Patrick Lang

Bill H

You may have missed the fact that she has not died. pl

Patrick Lang


Yup. Rhetorical necessity. You got it.

In re violent attitudes towards soldiers back then, a friend of mine who had lost a leg in the war was told by a graduate student that he "deserved it." That's all right. He commanded an armored brigade as a BG in the first Gulf War. A woman graduate student said in one class I was in that I should not be allowed in the same class with "decent people since I was a murderer." I asked her if that was not a risky thing to say in my presence. That's OK I got the onlt A+ in that 700 series medieval history course. pl

Patrick Lang


This is not a bulletin board for Juan's thoughts. He is of the left as you are. Make cogent remarks of your own here or go elsewhere. pl


Giffords was targeted for assassination, but so far has survived somewhat miraculously. But a congressional staffer was killed, as was a federal judge. In all, it seems that six people were killed in the attack, and that is certainly cause for a measure of sorrow and reflection. While laden with symbolism, the lowering of flags is a cost free gesture. It will be instructive to see whether our political discourse and actions will become less coarsened in the aftermath of this tragedy, or whether we descend further into Wiemar-ish thuggishness.

Soldiers have indeed been honored by lowered flags in instances when many have died unexpectedly. We also maintain the standing holidays of Memorial Day, the Fourth of July, and Veterans Day to honor the service and sacrifice of those in uniform, regardless of whether or not there has recently been any shooting.

It is an explicit element of service that a soldier may himself called on to offer his life. The death of a soldier during wartime is not exceptional, though often a tragic sorrowful loss. Soldiers in combat theaters receive additional pay and insurance, in partial, inadequate recognition for the hazards they face. Elected members of legislative bodies, their staff, the judiciary, and nine year old civillian girls (among others) have never been asked to risk their lives as a condition of their service to the country. These deaths are a shocking departure from the norm and deserve recognition and reflection.

Clifford Kiracofe

Just from the bits and pieces so far it seems to me a premeditated political assassination/murder situation. Sort of McVeigh-ish: white and right-wing extremist profile. A terrorist act of violence with a political motive of some kind.

The alleged shooter is said to have gotten off some 15 rounds. Reportedly used a Glock, so one with an extra capacity magazine. Presumably the serial numbers are in tact and the weapon can be traced. He would have needed at least some practice on somebody's ranch or a range or whatever.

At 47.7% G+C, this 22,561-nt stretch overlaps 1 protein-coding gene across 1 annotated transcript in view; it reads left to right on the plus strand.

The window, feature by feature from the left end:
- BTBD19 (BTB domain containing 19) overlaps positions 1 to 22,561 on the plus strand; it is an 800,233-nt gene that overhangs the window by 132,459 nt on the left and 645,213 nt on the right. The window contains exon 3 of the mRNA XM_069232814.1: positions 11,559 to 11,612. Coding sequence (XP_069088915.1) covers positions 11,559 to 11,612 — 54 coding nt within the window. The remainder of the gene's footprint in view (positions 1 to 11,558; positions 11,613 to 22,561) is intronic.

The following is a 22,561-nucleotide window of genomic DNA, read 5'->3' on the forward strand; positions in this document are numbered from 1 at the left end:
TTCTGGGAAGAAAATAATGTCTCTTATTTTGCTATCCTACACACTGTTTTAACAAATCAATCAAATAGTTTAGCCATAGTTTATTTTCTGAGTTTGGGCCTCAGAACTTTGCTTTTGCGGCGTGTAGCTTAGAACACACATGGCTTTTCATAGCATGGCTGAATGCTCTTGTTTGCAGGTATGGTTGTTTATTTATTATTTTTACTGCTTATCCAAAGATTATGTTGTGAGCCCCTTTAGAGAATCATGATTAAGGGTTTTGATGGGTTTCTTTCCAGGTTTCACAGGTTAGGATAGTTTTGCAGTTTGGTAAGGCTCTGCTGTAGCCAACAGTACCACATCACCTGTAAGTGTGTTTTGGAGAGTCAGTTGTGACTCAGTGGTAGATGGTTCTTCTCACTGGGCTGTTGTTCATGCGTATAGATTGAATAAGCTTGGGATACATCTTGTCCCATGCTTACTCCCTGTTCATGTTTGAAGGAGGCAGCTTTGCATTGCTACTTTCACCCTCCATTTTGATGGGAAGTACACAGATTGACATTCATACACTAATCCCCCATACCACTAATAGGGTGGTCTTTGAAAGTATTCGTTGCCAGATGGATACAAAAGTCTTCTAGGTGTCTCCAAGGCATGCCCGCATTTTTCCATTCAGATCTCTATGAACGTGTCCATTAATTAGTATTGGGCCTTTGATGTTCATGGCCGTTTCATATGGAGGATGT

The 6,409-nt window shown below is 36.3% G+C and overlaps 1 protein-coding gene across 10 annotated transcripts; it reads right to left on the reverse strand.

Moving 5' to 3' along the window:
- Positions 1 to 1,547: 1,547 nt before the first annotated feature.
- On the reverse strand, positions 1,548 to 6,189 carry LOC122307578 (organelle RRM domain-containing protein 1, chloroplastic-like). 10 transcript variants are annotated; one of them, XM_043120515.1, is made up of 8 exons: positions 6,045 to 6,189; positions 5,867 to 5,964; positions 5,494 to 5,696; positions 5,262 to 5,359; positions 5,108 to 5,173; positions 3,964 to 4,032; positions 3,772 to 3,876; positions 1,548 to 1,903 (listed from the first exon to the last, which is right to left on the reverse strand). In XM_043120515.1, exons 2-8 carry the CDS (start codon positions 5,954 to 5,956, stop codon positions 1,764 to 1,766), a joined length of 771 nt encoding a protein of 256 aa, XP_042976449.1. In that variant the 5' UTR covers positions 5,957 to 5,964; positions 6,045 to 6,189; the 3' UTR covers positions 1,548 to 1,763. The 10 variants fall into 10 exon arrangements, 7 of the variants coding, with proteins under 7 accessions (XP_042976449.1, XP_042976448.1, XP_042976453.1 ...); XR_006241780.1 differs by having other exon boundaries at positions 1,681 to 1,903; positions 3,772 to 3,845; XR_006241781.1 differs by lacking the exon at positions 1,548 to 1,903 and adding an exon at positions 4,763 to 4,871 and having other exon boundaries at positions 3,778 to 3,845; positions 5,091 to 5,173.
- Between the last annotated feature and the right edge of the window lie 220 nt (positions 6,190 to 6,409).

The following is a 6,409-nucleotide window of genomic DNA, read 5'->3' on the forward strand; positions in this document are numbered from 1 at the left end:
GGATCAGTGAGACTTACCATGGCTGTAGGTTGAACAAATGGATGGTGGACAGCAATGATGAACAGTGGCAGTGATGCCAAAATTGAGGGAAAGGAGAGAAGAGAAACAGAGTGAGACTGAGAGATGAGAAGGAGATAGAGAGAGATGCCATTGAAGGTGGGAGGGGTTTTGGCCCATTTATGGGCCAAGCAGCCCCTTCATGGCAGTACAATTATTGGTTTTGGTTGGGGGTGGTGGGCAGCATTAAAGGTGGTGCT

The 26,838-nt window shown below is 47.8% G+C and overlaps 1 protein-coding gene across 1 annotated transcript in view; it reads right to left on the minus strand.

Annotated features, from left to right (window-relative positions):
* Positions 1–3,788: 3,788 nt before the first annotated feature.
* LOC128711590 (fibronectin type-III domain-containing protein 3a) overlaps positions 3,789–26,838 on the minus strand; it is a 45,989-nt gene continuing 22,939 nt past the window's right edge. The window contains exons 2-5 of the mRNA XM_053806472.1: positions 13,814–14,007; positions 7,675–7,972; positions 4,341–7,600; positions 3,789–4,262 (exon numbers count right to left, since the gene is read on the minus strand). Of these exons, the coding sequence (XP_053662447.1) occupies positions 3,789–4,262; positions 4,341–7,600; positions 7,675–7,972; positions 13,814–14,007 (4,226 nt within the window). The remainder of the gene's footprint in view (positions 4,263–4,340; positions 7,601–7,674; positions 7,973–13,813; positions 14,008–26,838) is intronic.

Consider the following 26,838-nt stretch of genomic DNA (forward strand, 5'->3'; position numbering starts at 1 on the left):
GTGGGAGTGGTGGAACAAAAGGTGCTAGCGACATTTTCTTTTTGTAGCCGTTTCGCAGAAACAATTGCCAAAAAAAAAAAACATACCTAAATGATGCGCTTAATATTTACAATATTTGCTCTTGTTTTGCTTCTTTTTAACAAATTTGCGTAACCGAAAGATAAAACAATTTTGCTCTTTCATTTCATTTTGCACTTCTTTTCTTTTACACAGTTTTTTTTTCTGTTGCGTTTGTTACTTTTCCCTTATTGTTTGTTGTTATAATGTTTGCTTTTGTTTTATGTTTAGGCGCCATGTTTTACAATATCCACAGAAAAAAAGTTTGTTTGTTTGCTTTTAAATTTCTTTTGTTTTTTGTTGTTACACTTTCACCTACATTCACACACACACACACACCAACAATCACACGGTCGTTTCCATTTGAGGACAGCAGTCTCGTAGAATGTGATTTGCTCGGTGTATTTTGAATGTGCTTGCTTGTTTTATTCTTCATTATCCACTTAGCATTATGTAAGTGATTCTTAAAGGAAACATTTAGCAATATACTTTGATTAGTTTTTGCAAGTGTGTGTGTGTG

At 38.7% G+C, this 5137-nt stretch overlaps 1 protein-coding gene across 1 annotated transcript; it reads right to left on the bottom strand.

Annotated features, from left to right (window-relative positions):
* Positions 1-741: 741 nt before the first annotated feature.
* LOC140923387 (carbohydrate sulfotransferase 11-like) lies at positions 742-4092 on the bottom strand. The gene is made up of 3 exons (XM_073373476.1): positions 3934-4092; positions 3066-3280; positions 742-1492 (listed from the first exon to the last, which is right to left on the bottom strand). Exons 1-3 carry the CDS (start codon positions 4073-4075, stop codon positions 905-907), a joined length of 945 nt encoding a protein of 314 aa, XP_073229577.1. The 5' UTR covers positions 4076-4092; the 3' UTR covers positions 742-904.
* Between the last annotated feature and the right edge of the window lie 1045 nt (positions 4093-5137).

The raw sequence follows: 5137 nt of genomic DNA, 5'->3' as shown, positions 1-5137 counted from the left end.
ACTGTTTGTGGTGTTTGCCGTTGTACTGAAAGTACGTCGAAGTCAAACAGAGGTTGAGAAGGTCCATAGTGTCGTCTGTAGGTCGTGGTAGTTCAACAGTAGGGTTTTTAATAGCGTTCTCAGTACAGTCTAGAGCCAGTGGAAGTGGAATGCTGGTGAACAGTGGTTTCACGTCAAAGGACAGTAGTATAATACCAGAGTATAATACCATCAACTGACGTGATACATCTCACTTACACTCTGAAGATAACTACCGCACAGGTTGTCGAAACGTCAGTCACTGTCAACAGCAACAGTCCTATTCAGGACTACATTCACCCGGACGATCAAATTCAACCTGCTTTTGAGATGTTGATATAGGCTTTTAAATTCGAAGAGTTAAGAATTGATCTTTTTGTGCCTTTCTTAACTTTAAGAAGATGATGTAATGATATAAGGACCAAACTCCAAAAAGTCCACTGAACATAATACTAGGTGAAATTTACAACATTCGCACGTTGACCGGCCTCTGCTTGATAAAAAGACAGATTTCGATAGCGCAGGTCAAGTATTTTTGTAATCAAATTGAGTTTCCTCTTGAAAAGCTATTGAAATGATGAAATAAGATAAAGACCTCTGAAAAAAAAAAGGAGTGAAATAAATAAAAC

We have had political violence to include murder from the right and from the left in the past. Nothing new. We have had young students commit murder in schools. Local, state, and federal law enforcement will deal with the matter in a professional manner.


It's interesting to note the various contrasts in reaction among various elites (politicians and the media especially) during the first 24 hours of this shooting and the first 24 hours of the Ft. Hood murders.


Politicians should carry on their work to show they're not intimidated by stuff like this. "Business as Usual" as the notices used to say in the shops during the Blitz.

I should imagine Boehner is calling the week-long moratorium because he wants to work out what the hell the electorate think of all this and what the hell his party is going to do next.

I prophesy, as a no-good limey, that Sarah Palin will be stuck on the far end of a very long shelf and ordered not to get off, ever, that some anodyne non-NRA corporate East Coast politician like whateverhisnameis will be chalked in as next presidential contender, and what-the-hell-are-we-going-to-do=about-the-tea-party will be an unresolved dilemma.

OK, colonel, you can ban me now, but I'll still come back to read your really interesting and sane blog.


My hope is that the current political leadership does not further restrict access to elected officials. This is not the first time someone has shot at members of congress.http://en.wikipedia.org/wiki/United_States_Capitol_shooting_incident_(1954)


Are we going to ban pocket knives like the British? pl"